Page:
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Does Eye Contact Really Work?



By Mark Kretschmar

There’s a problem with the way most presenters do eye contact. But first, let’s look at what’s going right.

We’ve all endured enough presentations void of eye contact. (You know you have an engineer’s attention “when they are looking at your shoes instead of at their own.”) Well, I’m glad to say that’s an exaggeration.

Getting speakers to look at the audience members’ faces is a huge step in the right direction. Eye contact is good. Always. But it can be great. A major reason eye contact is emphasized in public speaking is because without it, speakers would be looking at screens, walls, computers, floors, feet etc. But the psychological impact of eye contact is what we’re after.

What it Does in the Brain

The brain is sensitive to eye contact. So much so, that in some autistic people, eye contact can be over stimulating. Those they interact with are trained to limit it. Eye contact forms a significant part of another’s subconscious evaluation of you. The way an audience evaluates you, has an enormous impact on their evaluation of your message. Lots of academic research has made it clear that you are evaluated more positively when you make eye contact. In fact, one study by Atushi (2010) shows that with good eye contact an audience will perceive that you are smiling even if you never smile.

Eye contact increases trust, liking, and choice making. In a famous experiment with Trix cereal, when the rabbit is looking directly at the shopper, sales increased significantly (Tal et al., 2014). Your audience will more likely accept your message (buy what you’re selling) when you have eye contact with them.

Eye contact stimulates the brain to pay attention. We instinctively know that when someone is gazing at us, we are engaged in an interaction whether we are speaking or not. We are communicating nonverbally; much is being said and much is in play including our self-esteem, our defense mechanisms, and other instinctive responses.

The Current Problem with “Eye Contact”

Anyone who’s had even the slightest bit of presentation training has been told to use eye contact. Those who have heeded that wise advice usually turn into “scanners.” Scanners continually scan the eyes of the audience, looking from one side to another, rarely spending more than one or two seconds on any individual. This begins to engage the brain’s responses to eye contact and is so much better than staring at the screen, the floor, or the wall at the back of the room. But we aren’t using this powerful tool effectively until we understand the effect of eye contact duration.

Eye Contact Duration is What Matters

Multiple academic studies have made it clear that longer duration eye contact with an individual will significantly increase the audience’s perception of the speaker’s credibility, confidence, self-esteem, strength and leadership. If you want eye contact to really work for you, move beyond scanning and start connecting.

Eye-Connect Instead of Eye-Contact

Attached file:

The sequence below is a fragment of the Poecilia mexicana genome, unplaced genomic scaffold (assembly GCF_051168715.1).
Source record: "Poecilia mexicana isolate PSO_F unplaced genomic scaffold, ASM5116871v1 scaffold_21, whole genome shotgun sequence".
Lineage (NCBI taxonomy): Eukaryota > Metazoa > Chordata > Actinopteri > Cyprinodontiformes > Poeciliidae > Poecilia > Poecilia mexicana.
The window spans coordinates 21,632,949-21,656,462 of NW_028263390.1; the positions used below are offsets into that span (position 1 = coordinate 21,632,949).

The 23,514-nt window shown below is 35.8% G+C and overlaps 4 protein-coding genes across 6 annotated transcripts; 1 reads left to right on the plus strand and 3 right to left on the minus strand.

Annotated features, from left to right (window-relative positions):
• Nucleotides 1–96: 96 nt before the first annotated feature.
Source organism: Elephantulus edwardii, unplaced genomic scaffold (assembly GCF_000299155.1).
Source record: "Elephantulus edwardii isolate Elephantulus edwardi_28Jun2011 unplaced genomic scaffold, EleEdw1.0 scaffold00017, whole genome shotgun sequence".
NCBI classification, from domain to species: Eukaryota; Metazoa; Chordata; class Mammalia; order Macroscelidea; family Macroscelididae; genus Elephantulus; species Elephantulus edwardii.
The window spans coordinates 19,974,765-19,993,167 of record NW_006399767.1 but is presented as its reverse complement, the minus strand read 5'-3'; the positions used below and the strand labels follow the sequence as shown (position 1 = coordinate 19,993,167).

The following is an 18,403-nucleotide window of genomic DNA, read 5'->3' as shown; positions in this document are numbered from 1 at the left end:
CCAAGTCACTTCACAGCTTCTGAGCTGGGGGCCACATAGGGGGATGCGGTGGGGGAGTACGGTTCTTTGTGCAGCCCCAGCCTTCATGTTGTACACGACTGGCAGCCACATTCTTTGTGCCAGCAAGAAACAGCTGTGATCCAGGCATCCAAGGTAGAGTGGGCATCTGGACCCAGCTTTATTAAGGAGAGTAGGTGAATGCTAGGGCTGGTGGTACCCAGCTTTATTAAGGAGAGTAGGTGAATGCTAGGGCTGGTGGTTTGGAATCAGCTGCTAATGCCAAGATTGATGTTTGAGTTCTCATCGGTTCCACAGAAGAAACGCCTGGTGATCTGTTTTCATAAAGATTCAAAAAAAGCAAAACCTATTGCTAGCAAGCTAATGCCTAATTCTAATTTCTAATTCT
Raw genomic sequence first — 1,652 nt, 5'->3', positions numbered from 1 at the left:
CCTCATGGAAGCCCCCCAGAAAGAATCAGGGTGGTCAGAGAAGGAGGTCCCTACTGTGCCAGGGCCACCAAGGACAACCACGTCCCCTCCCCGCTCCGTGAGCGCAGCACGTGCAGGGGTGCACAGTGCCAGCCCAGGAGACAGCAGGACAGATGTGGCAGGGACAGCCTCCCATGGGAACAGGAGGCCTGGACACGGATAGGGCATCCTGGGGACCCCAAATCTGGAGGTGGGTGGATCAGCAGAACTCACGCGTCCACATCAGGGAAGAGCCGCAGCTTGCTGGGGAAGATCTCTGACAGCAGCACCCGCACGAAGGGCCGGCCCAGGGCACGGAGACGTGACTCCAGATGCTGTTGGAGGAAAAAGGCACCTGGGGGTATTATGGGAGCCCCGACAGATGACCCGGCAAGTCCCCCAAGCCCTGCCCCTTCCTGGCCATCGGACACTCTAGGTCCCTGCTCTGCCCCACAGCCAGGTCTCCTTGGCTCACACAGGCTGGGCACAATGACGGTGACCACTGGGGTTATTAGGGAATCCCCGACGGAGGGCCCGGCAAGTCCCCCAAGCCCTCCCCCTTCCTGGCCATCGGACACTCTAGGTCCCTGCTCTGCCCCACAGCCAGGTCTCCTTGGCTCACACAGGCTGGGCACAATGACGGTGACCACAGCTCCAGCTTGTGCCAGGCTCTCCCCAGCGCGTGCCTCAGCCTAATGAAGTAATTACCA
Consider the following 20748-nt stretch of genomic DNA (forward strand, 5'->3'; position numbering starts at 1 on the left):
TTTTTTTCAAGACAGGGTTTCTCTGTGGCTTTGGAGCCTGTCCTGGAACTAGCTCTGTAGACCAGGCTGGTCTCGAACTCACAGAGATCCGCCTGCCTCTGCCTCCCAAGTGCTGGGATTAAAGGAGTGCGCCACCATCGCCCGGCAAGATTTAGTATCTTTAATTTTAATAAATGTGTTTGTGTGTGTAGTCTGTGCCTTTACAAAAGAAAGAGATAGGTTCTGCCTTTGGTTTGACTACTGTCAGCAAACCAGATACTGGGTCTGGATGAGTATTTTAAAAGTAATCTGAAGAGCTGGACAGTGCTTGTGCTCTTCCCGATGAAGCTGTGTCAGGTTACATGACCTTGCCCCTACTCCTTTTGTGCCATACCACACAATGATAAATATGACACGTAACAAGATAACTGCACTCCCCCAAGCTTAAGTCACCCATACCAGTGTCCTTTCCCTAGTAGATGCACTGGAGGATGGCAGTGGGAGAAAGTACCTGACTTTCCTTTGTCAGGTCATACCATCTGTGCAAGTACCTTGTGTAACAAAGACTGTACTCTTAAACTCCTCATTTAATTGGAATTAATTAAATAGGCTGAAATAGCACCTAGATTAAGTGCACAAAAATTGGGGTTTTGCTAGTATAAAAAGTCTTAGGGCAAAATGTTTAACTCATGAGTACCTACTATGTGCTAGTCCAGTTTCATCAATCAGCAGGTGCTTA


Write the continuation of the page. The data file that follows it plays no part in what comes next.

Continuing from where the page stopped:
What invigorates the brain and brings all the benefits of eye contact is the feeling of connection with the speaker. The audience doesn’t connect with you during a scan like they do when you really look at someone. When you’re speaking, select a person and really look at them while you’re speaking. Notice them as an individual. Notice their gender, their hair, their eyes, their expression. Appreciate the fact that they are taking the time to listen to you. Look at them in a way that says, “What I’m saying right now is really important and I want you to get it.”

How Long?

Some say you should look at someone for at least three seconds. Others recommend looking at an individual for a complete sentence. I prefer less prescriptive ideas. I don’t want you counting seconds or checking your sentence structures while you’re trying to connect. Because you are a person, just like the audience member, you’ll know when you’ve connected. When you’re confident you’ve made a connection with that person, move to another. It could be one word. I’ve noticed I have connected with someone while I’m building up to a powerful word at the end of the sentence, so I can look at someone else for the impactful last word and continue connecting with them during the silence that should always follow those climactic moments.

What About the Rest of the Audience?

When you connect with individuals, you connect with the room. As humans, we not only know how to connect, we know when others are doing it. As you connect with individuals in the room, an atmosphere of connection is created. In this atmosphere, the entire audience begins to respond in a connected way. You reap the benefits of Eye-Connection without having to connect with every individual.

Up Your Game With Eye-Connect

Be consciously aware of your eye connection next time you speak. Determine before you start that when you’re done, you will remember some individual faces. Don’t try to convince a whole room. Just convince them one at a time, moment to moment, and in the end, you’ll have a real impact on the entire audience.

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To increase your value by bringing your communication skills up to match your technical skills, contact Mark at mark@engineerspeak.com or 651-728-0352 and check out the helpful, free content on engineerspeak.com.